A few days ago I got back off a holiday that lasted a month.
A month of binge drinking, eating what I liked, smoking (don't usually indulge), shagging and generally partying and being a slob.
I love Plakias as regular readers of this blog will know. It's where my old man retired to in 1997 and it rocks.
6 years ago I stayed with him for 5 months and had a whale of a time. The following year it was 3 months.
In 2012 I stayed for only 2 weeks and it felt like I blinked and it was all over. So last year and this year I stayed for 4 weeks which is “just about right” for a holiday in what could realistically be called Narnia with raki and sex.
Something I noticed though, throughout my stay in Paradise was that I sometimes sulked (usually after a lot of alcohol) at the thought of leaving.
I mean, I was in a euphoria of cheap and delicious food, gorgeous seascapes, girls in bikinis (and not just mingers, fit birds too), beautiful landscapes, cold beer, crystal blue oceans, bluer skies and 35 degree sunshine.
But sometimes the fact that I would have to pack up and go home would wriggle into my brain and remind me of its existence, not too far into the future. This would have a knock on effect to my ability to relax and enjoy myself.
It turned out it wasn't just me. There were others who had the same sense of maudlin. My friends who have been going there for 20 years said that on a 2 week holiday they tend to get down and depressed about halfway through, with the knowledge that they will soon be going home.
I once read that the best part of the weekend is not Friday night or even Saturday night but Friday afternoon when you are still working. Reason being that this is where your imagination is at its peak with all the wonderful things that you are going to do. Dancing, drinking, hanging out with your mates, shagging. The list is churning in your head as the excitement builds. By Saturday afternoon it is already nagging at the back of your mind that by Monday you will have to go back to work.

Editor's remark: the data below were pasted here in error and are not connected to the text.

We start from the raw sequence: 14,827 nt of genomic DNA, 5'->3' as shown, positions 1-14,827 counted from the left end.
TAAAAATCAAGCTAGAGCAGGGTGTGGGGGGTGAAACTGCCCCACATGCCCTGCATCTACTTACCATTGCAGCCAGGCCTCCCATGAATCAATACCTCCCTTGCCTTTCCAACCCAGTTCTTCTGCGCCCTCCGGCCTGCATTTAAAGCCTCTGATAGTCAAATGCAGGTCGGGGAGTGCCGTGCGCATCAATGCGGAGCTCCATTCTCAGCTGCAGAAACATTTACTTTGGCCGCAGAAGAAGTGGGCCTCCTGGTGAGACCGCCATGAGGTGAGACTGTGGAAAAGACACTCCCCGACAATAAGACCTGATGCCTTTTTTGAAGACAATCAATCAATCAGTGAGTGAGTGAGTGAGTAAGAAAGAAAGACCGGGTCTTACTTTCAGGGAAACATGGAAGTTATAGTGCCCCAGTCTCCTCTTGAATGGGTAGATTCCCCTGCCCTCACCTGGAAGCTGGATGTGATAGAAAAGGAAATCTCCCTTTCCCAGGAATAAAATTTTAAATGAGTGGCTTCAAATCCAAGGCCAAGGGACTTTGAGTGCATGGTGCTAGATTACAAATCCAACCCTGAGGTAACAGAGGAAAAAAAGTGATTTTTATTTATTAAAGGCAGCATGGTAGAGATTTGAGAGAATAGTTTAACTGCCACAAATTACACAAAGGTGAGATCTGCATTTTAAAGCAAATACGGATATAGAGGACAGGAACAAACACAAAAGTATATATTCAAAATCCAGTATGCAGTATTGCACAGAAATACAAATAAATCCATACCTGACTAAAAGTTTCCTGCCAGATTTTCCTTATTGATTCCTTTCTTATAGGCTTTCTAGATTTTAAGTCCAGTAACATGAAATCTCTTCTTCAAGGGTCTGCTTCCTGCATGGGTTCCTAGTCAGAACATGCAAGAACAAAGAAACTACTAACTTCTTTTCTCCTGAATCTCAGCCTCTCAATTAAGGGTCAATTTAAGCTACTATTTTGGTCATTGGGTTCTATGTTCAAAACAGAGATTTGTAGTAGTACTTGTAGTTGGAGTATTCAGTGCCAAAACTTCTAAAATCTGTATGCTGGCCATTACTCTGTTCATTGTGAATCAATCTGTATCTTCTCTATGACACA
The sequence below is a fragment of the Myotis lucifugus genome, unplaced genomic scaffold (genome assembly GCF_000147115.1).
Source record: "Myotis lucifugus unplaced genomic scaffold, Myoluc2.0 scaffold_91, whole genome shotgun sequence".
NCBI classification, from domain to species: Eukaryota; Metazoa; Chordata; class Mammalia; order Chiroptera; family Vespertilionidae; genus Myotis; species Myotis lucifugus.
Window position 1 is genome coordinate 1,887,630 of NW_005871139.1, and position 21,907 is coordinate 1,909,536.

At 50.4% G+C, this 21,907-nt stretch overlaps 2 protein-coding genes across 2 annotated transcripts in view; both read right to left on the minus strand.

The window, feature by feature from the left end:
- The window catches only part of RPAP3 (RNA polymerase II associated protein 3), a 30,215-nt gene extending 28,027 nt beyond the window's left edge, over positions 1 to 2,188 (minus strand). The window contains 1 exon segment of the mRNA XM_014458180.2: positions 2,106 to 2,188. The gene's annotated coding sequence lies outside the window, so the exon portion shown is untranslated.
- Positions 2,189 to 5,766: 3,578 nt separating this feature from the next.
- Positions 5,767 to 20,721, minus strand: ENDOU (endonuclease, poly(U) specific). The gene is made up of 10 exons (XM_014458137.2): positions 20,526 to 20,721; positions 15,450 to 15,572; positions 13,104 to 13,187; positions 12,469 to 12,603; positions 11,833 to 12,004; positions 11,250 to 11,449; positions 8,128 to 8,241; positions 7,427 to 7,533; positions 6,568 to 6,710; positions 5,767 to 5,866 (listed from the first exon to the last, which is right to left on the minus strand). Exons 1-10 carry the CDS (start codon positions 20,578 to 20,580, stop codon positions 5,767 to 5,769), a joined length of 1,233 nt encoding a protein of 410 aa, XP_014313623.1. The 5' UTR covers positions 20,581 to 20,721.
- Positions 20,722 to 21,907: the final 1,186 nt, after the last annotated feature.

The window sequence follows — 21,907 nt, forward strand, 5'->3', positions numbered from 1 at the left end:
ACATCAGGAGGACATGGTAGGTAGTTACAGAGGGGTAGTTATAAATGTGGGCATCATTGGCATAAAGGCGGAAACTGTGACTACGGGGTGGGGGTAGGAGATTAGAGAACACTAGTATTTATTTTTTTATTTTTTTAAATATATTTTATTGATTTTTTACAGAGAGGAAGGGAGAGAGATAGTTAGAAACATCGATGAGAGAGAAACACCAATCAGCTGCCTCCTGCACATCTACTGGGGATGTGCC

As a child I was told by my mother that I was “stupid” (one of her catchphrases when it came to anything we disagreed on) because I said I hated Sundays as they were the day before Monday when I would have to go to school. Saturdays were a day of fun, cartoons and ice cream. I'd get up about 6.30am with my brother and we'd watch cartoons and play games until about 9am when Tiswas came on TV and then play on our bikes or meet our friends. Heaven. We had the subconscious knowledge that Sunday was there as a buffer so we'd go to bed tired but safe in the knowledge that school couldn't claim us when we woke up the next morning. Come Sunday....sulking as the next day I had to return to maths, geography and the vile shit that was Mrs Coleman.
But I digress....
I had a lovely dinner with two guys in a fish restaurant in Plakias about 10 days into my holiday and the guy noted that I wasn't relaxed and enjoying, as he put it, the “ambience”. Truth was I was very drunk and reminding myself that I would have to go home.
This is the reason that no one knows precisely when they will die. Even those with terminal diseases don't know EXACTLY when they will buy the farm. Very few of us can say “fuck it! You only live once, I'm going to party until I pass out. Life is for living”. The truth is that the majority of us resent the fact that our lives will one day end, like the childhood weekend or the holiday we looked forward to for so long.
Surrounded by beauty I would occasionally lapse into melancholy solely because I knew the beauty would one day soon be gone.
The novel Logan's Run shows a world where people die at 21 and have a life clock (crystal) implanted in their palm that changes colour every 7 years. On your 21st birthday it blinks red/black for 24 hours and within that time you must hand yourself in to a “sleep shop” to be euthanased. The people in this book (which is excellent by the way) love life and party all the time
The reality is THAT is why we don't know when we will die. Instead of living our lives, most of us would simply sit around moping at the unfairness of having to check out at some point.
When you don't know how long something will last, you appreciate it much more than when you do. Despite what hippies and religious people may tell you.